Let not sin therefore reign in your mortal body
Since grace reigns in you, sin should not: seeing ye are dead to sin, are baptized into the death of Christ, and are dead with him, and alive through him, sin therefore should not reign in you, and over you. This exhortation does not suppose a freewill power in man naturally, for this is spoken to persons, who had the Spirit and grace of Christ, and in whom God had wrought both to will and to do of his good pleasure; nor is this exhortation unnecessary to believers, though they are dead to sin, and though God has promised it shall not have the dominion over them, and though reigning sin, as divines say, cannot be in regenerate persons; for though they are entirely dead to sin as justified persons, yet not perfectly so as sanctified: they are indeed dead to sin, but sin is not dead in them; it struggles, it makes war, leads captive, and threatens absolute and universal dominion, wherefore such an exhortation is necessary; besides, though God has promised that sin shall not have the dominion, yet making use of means, such as prayer to God that it may not, striving against it, opposing it, in order to hinder its dominion, are no ways inconsistent with the promise of God, whose promises often have their accomplishment in the use of means: moreover, whereas some divines say, that reigning sin may be and others that it cannot be in regenerate persons, it should be observed, that if by reigning sin is meant, sinning against God out of malice and contempt, with the whole heart, without any struggle against it, or repentance for it, or so as to lose the grace of God, and never rise more, then it must be said that it cannot be in a regenerate man; but if by it is meant, falling into sin against their consciences, knowingly and willingly, so as to distress their minds, lose their peace, and grieve the Spirit of God, so as to be held under it, and be led captive by it, such power sin may have in them, and over them; and therefore the exhortation is not needless; and when the apostle says, let it not reign "in your mortal body", by it is either meant the whole man, or rather the body only, which is the instrument of sinning, and is become mortal through sin; and being so, is a reason why it should not reign in it, since it has done so much mischief to it already: and this also denotes the time of sin's being in us, and of the danger of its reigning in us; it is only whilst we are in this mortal body; and the consideration of our mortality should quicken us to war against sin, and be careful not to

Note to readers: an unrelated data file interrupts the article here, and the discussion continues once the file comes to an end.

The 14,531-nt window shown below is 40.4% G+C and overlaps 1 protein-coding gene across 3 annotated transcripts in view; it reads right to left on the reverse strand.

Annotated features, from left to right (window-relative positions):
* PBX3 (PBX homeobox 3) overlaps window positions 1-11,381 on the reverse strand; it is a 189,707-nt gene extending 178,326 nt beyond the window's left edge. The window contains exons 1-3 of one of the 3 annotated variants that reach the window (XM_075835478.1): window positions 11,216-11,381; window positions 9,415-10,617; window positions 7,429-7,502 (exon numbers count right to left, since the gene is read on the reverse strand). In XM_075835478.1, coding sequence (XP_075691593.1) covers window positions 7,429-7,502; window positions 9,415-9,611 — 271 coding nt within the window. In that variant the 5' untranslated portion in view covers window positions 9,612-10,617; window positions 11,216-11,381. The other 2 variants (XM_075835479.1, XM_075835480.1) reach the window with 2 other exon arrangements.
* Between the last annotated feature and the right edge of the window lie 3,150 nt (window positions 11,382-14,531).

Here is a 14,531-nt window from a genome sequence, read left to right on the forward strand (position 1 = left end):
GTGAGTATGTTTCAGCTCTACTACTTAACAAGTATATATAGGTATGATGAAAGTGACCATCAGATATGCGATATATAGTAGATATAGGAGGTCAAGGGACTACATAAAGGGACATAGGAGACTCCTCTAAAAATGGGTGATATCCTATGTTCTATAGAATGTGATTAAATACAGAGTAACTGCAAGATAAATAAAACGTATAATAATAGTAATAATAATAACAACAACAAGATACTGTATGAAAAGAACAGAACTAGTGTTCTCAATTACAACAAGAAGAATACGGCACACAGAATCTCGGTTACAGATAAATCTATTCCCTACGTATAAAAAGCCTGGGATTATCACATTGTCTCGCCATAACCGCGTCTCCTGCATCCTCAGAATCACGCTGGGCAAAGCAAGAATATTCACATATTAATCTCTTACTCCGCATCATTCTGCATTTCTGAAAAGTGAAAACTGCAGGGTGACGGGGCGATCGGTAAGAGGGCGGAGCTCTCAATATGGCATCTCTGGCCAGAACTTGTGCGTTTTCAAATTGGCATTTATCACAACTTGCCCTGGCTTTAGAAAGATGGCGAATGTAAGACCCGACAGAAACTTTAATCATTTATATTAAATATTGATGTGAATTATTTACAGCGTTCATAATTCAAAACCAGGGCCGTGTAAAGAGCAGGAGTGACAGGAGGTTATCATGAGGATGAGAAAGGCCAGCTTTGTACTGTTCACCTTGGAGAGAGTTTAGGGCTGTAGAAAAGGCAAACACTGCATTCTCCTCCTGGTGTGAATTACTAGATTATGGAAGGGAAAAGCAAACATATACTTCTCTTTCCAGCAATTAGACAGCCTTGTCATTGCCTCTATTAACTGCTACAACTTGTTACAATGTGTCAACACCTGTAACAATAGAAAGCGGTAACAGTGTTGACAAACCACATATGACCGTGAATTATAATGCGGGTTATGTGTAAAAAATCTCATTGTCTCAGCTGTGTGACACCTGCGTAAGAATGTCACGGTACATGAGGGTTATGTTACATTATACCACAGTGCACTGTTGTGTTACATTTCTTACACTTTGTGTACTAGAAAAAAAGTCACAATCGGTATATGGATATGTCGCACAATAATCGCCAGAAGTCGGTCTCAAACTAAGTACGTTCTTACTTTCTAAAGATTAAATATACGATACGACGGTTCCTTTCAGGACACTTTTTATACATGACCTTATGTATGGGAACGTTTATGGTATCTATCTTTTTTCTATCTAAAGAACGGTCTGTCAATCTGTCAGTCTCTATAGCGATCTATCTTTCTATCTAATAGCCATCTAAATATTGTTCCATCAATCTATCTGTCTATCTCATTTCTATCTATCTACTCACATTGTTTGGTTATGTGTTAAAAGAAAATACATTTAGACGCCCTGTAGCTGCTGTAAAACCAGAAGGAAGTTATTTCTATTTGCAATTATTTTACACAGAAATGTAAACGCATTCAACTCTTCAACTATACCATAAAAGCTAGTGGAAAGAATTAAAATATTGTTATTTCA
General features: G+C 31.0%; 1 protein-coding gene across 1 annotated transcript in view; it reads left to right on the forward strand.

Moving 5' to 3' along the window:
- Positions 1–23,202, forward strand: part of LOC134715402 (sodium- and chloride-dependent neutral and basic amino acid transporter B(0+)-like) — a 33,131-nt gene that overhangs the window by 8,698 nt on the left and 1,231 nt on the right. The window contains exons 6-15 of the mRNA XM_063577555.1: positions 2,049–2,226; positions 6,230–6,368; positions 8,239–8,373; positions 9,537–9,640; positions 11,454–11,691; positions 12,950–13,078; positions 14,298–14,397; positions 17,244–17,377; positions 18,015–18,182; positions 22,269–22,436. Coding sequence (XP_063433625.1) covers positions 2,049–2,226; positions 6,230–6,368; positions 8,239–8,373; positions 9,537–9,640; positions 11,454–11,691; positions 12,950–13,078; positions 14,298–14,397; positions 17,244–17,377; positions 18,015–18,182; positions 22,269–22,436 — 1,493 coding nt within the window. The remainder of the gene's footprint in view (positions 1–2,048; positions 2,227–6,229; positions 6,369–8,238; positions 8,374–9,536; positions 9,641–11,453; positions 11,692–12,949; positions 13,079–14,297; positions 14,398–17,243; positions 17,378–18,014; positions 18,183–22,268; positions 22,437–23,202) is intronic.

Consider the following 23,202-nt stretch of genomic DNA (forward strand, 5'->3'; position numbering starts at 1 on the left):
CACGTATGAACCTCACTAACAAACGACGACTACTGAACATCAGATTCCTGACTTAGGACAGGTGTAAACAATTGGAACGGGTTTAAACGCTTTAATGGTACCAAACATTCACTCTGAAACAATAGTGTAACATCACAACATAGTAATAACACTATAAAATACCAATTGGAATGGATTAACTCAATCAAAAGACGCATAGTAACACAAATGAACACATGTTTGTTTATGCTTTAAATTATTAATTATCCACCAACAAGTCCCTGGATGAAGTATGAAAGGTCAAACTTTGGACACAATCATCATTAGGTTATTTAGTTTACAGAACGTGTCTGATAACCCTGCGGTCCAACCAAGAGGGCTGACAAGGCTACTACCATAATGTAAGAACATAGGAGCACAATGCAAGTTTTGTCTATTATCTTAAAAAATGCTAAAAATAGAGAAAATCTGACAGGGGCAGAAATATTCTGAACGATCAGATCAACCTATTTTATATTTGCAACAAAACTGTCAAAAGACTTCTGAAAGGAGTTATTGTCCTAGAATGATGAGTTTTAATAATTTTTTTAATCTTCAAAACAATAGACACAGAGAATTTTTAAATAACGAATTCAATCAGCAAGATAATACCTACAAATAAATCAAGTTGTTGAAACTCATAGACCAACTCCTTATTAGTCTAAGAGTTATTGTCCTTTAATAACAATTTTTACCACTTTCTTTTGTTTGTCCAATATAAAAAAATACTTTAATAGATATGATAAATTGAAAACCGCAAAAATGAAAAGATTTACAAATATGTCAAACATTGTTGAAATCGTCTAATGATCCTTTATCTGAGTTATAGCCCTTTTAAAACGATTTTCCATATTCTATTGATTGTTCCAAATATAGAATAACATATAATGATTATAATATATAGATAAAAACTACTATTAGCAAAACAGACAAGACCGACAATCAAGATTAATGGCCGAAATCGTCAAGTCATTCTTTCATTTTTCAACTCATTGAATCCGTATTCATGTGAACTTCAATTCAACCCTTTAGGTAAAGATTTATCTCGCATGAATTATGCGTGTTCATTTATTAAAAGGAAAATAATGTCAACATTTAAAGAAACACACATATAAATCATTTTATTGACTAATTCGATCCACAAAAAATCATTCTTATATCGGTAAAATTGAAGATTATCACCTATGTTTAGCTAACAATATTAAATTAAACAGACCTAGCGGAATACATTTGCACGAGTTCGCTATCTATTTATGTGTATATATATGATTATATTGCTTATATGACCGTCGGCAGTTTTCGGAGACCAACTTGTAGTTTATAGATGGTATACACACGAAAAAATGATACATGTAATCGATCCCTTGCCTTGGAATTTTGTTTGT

obey it in the lusts thereof;
the lusts of the body, or flesh, which are therefore sometimes called fleshly lusts, are many, and have great power and influence; and may be said to be obeyed, when provision is made to fulfil them, when these are the business of a man's life, and the whole of his conversation is taken up in them, without struggle against them, or opposition to them; and heroin lies the reign of sin.